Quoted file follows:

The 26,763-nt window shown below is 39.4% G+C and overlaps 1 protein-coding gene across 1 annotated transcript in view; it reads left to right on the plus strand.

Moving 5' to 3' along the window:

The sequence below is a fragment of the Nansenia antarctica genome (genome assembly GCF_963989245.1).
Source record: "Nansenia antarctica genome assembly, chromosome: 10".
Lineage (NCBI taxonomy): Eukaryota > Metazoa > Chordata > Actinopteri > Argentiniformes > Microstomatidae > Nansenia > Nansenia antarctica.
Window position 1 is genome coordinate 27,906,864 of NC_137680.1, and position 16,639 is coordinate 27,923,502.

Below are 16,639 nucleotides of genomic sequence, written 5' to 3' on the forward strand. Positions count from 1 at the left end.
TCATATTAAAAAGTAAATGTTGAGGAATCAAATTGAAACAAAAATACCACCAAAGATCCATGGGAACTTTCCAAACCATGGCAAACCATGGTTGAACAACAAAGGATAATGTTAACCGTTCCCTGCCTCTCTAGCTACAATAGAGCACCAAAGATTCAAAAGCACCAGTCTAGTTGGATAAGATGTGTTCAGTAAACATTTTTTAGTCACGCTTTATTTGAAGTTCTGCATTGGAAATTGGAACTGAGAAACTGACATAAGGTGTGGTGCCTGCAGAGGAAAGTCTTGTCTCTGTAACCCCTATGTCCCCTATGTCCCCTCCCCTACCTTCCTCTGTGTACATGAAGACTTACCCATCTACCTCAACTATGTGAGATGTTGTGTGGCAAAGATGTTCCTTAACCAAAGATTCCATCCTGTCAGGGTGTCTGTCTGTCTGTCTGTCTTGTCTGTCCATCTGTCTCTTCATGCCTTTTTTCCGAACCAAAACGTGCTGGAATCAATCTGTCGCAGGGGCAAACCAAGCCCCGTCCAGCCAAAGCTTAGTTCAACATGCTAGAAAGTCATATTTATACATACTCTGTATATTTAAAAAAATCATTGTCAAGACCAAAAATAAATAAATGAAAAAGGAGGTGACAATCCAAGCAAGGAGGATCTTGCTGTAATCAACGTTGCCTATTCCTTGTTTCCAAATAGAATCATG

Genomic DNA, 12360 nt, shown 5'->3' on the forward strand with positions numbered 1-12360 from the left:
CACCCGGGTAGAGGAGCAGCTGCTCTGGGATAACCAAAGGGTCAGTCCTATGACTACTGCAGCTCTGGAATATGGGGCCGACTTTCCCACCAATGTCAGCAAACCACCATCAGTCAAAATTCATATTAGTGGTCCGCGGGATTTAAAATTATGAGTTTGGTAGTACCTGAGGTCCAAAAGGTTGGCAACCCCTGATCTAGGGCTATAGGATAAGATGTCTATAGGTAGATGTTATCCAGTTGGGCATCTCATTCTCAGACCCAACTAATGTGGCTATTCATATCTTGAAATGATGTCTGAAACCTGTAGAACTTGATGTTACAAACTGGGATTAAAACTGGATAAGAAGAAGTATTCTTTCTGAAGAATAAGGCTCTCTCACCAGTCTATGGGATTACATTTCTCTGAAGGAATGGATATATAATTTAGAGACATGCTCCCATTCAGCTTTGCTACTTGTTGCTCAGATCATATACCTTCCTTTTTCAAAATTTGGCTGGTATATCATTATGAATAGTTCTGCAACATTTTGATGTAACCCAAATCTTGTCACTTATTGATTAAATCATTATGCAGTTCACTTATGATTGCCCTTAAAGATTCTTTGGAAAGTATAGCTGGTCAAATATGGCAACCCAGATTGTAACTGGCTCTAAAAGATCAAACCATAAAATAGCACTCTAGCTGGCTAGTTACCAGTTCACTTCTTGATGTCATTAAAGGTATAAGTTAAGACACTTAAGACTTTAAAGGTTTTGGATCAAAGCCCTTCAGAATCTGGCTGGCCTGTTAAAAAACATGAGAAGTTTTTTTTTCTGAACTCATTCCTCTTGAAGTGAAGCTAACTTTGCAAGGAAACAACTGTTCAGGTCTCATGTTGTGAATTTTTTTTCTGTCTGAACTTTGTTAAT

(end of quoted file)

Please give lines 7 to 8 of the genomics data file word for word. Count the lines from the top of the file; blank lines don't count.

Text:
Below are 16,639 nucleotides of genomic sequence, written 5' to 3' on the forward strand. Positions count from 1 at the left end.
TCATATTAAAAAGTAAATGTTGAGGAATCAAATTGAAACAAAAATACCACCAAAGATCCATGGGAACTTTCCAAACCATGGCAAACCATGGTTGAACAACAAAGGATAATGTTAACCGTTCCCTGCCTCTCTAGCTACAATAGAGCACCAAAGATTCAAAAGCACCAGTCTAGTTGGATAAGATGTGTTCAGTAAACATTTTTTAGTCACGCTTTATTTGAAGTTCTGCATTGGAAATTGGAACTGAGAAACTGACATAAGGTGTGGTGCCTGCAGAGGAAAGTCTTGTCTCTGTAACCCCTATGTCCCCTATGTCCCCTCCCCTACCTTCCTCTGTGTACATGAAGACTTACCCATCTACCTCAACTATGTGAGATGTTGTGTGGCAAAGATGTTCCTTAACCAAAGATTCCATCCTGTCAGGGTGTCTGTCTGTCTGTCTGTCTTGTCTGTCCATCTGTCTCTTCATGCCTTTTTTCCGAACCAAAACGTGCTGGAATCAATCTGTCGCAGGGGCAAACCAAGCCCCGTCCAGCCAAAGCTTAGTTCAACATGCTAGAAAGTCATATTTATACATACTCTGTATATTTAAAAAAATCATTGTCAAGACCAAAAATAAATAAATGAAAAAGGAGGTGACAATCCAAGCAAGGAGGATCTTGCTGTAATCAACGTTGCCTATTCCTTGTTTCCAAATAGAATCATG